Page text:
My family has come out to the lake and gone home again. The house feels empty and I’m feeling a little blue. But this morning the sun rose on another perfect day and there’s nothing to do when you’re feeling blue except take a paddle on a gorgeous lake.
So I set out.
This is what we lake people call ‘water ski water’ because it’s the perfect glassy surface to fly free at the end of a tow line. I’ve had plenty of beautiful skis like that over the years but this morning was designed for more quiet refection.
Going around a bend I lost the perfect water and headed into a bit of a wind. And I realized I had forgot the sunscreen and the water bottle.
So paddling got more difficult physically and mentally. But I wanted to see how far I could go with a bum shoulder. So I’d rest a bit, floating silently, looking at all the lake houses, now empty of their people for another week.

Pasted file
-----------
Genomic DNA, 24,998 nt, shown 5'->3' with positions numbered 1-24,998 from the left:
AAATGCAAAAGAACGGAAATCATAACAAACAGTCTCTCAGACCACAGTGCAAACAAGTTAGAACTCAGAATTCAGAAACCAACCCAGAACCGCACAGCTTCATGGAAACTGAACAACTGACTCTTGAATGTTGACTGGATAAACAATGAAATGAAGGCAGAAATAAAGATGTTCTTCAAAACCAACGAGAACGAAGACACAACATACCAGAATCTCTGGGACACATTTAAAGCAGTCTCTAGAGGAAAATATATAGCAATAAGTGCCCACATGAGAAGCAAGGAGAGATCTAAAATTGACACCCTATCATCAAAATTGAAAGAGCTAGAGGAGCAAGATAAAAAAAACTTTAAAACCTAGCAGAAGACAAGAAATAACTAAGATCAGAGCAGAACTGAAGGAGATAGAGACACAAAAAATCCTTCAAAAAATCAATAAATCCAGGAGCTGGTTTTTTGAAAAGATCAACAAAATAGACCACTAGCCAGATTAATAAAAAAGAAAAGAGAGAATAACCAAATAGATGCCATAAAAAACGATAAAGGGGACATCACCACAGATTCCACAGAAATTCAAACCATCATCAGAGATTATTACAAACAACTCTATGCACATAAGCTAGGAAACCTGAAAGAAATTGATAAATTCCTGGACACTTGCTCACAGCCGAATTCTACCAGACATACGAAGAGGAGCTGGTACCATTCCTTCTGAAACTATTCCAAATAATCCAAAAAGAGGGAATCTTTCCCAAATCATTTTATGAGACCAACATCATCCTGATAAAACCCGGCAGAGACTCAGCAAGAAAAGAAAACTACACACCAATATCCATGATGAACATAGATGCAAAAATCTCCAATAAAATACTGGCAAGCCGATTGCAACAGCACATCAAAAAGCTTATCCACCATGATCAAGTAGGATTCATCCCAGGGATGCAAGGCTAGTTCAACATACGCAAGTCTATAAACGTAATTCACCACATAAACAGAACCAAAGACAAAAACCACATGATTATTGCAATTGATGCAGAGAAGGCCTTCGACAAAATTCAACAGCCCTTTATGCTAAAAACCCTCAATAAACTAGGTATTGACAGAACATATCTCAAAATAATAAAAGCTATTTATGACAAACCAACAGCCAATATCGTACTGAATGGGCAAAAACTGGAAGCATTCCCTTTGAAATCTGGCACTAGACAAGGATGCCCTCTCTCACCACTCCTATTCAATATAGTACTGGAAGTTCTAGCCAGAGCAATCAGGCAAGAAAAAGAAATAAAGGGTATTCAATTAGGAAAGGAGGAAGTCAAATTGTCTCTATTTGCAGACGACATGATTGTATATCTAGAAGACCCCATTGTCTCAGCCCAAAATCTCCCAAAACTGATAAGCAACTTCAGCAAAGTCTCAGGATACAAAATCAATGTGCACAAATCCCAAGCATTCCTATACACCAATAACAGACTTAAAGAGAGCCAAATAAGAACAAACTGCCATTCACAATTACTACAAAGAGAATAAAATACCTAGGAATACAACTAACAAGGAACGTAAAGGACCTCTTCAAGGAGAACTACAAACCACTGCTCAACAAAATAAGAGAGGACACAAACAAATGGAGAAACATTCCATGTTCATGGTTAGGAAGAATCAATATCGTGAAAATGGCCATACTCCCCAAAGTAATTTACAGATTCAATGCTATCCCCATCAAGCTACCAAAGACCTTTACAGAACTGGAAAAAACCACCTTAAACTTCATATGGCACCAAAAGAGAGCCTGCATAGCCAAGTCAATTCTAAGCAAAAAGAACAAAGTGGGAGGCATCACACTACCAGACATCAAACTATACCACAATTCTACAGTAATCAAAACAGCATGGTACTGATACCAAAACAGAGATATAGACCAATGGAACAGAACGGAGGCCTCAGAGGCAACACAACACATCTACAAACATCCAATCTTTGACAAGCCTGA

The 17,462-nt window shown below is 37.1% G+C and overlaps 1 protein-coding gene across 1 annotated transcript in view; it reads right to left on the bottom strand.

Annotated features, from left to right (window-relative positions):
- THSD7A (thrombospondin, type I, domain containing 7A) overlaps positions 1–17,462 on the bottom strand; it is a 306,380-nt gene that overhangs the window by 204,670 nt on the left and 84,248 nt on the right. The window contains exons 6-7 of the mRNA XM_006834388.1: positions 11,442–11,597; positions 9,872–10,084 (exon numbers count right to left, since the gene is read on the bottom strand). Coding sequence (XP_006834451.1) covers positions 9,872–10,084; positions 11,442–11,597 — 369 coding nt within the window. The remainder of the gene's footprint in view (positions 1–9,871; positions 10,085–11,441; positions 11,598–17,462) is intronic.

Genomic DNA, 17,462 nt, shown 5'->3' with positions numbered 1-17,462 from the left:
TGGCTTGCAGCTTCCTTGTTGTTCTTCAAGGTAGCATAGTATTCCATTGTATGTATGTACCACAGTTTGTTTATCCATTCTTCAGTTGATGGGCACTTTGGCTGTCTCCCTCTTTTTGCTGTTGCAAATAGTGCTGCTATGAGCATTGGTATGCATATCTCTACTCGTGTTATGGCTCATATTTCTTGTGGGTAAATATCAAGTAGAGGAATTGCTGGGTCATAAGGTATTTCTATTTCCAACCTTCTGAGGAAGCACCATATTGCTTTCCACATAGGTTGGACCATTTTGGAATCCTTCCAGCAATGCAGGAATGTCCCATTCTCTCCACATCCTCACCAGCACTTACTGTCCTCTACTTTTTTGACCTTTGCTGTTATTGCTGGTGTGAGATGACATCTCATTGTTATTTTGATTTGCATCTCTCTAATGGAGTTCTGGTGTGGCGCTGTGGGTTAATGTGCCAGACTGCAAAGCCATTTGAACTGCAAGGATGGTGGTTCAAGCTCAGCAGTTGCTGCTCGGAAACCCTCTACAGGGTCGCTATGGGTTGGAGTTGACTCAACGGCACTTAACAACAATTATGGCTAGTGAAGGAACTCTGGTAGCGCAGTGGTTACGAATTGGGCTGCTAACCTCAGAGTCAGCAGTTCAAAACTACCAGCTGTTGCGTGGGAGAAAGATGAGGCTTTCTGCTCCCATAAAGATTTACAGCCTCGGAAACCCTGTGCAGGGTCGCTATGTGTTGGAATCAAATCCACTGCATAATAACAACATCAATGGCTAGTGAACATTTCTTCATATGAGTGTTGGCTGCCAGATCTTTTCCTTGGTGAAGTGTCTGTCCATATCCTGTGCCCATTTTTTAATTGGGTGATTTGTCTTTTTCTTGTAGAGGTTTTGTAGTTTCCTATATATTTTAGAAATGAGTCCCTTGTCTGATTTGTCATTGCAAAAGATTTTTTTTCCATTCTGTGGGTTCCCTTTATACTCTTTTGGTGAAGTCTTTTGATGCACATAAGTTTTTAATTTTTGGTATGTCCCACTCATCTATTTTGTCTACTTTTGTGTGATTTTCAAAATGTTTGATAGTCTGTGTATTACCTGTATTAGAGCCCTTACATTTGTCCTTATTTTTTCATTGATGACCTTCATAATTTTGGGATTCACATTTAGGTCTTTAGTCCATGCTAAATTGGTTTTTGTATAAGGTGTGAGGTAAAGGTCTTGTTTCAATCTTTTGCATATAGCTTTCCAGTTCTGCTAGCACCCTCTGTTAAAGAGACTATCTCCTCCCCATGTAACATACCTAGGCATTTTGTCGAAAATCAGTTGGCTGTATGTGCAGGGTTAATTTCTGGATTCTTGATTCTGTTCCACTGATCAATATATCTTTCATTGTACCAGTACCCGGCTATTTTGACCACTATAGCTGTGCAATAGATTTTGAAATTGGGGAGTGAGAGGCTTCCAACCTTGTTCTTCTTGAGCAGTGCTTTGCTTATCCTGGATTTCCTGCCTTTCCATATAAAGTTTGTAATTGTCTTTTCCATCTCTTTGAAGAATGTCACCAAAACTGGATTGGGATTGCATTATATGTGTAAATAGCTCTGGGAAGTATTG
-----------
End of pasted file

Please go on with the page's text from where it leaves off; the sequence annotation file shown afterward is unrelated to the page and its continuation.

And up at the next point I saw a tree. A tree that made me feel even more blue.
Because surely that was not fall color! Surely that was just caused by the drought. Even though it’s sitting right on the shore with plenty of water. Sure.
I quickly paddled around that point, and the water was smooth again.
I’d have to go way past that island and around that next point to get even close to the mountain where my parents’ ashes were spread. So even though I was curious about whether I could paddle that far I floated a bit and reluctantly turned around for home.
After all the turkey buzzards were circling above, waiting for me. And I wasn’t going to give them the satisfaction of dehydrating in the hot Alabama sun.
As with any trip, the paddle home seemed a lot shorter than the going out had been. Partly because that breeze was at my back. Partly because I’d moved into a rhythm, one with the water and the sun and the breeze and the paddle.
Still, home looked pretty good.